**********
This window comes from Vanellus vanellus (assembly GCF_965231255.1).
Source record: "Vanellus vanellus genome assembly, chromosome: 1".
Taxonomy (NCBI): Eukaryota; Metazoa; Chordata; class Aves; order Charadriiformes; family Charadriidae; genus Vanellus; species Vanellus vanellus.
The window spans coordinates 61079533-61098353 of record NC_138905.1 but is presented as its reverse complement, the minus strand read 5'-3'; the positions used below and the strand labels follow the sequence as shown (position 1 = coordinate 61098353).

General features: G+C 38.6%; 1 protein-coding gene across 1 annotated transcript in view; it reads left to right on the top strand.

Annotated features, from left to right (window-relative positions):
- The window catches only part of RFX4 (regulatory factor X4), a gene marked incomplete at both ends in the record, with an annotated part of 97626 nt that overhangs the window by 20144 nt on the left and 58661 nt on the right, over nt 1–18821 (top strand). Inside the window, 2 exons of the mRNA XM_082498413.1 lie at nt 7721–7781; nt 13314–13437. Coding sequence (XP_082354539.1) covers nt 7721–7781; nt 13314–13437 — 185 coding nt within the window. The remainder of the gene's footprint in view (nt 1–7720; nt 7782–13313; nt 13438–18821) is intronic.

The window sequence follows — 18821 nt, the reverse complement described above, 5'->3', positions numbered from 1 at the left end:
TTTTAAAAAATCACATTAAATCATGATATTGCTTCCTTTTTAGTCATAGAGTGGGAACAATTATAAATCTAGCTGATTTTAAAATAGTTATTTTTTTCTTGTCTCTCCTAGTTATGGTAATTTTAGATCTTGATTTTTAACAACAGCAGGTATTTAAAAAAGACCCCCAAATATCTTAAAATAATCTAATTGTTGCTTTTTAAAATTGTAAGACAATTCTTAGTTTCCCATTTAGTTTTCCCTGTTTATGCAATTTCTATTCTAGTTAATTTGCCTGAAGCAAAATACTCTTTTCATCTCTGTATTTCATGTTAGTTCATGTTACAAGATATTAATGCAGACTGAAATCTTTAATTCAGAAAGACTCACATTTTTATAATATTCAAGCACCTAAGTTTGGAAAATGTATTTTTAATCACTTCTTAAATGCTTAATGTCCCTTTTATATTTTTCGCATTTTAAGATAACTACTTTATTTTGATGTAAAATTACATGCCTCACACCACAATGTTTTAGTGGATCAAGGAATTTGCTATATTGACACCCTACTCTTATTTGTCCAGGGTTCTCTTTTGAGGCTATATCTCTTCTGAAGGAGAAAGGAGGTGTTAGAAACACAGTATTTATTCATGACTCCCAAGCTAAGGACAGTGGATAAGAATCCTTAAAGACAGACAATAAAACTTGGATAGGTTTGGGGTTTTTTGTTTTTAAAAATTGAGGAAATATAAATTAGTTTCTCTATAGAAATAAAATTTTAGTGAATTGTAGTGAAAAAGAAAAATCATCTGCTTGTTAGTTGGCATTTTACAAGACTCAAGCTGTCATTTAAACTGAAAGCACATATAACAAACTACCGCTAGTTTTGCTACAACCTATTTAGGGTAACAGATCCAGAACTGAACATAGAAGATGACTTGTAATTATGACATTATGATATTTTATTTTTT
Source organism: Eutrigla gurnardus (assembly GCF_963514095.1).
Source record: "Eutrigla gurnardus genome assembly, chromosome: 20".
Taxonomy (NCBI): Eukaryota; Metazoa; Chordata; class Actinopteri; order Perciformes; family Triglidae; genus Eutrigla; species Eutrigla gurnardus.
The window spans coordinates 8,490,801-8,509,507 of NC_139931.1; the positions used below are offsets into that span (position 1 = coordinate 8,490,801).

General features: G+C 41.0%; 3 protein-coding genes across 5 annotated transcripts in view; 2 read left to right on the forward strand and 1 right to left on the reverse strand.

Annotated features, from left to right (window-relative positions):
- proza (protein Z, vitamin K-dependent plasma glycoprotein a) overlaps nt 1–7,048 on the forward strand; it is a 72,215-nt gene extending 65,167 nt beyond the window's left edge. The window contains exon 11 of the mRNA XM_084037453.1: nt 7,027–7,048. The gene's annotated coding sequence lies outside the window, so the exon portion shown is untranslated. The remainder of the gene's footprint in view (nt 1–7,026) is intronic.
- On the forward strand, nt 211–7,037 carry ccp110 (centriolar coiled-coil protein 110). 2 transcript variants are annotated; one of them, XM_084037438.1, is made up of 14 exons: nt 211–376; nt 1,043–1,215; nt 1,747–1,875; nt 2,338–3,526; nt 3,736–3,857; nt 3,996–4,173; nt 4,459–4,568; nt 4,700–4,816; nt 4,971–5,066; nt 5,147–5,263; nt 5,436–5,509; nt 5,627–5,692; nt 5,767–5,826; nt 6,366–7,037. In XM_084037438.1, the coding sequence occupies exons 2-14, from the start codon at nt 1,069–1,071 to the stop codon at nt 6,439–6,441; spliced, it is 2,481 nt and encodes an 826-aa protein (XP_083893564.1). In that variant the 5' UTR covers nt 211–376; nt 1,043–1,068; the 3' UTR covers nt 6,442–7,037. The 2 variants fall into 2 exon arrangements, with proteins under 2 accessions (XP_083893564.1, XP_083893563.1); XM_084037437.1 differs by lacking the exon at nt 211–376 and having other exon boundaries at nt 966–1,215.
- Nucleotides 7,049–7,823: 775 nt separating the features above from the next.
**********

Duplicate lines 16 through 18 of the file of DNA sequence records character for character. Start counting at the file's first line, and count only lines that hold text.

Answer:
- proza (protein Z, vitamin K-dependent plasma glycoprotein a) overlaps nt 1–7,048 on the forward strand; it is a 72,215-nt gene extending 65,167 nt beyond the window's left edge. The window contains exon 11 of the mRNA XM_084037453.1: nt 7,027–7,048. The gene's annotated coding sequence lies outside the window, so the exon portion shown is untranslated. The remainder of the gene's footprint in view (nt 1–7,026) is intronic.
- On the forward strand, nt 211–7,037 carry ccp110 (centriolar coiled-coil protein 110). 2 transcript variants are annotated; one of them, XM_084037438.1, is made up of 14 exons: nt 211–376; nt 1,043–1,215; nt 1,747–1,875; nt 2,338–3,526; nt 3,736–3,857; nt 3,996–4,173; nt 4,459–4,568; nt 4,700–4,816; nt 4,971–5,066; nt 5,147–5,263; nt 5,436–5,509; nt 5,627–5,692; nt 5,767–5,826; nt 6,366–7,037. In XM_084037438.1, the coding sequence occupies exons 2-14, from the start codon at nt 1,069–1,071 to the stop codon at nt 6,439–6,441; spliced, it is 2,481 nt and encodes an 826-aa protein (XP_083893564.1). In that variant the 5' UTR covers nt 211–376; nt 1,043–1,068; the 3' UTR covers nt 6,442–7,037. The 2 variants fall into 2 exon arrangements, with proteins under 2 accessions (XP_083893564.1, XP_083893563.1); XM_084037437.1 differs by lacking the exon at nt 211–376 and having other exon boundaries at nt 966–1,215.
- Nucleotides 7,049–7,823: 775 nt separating the features above from the next.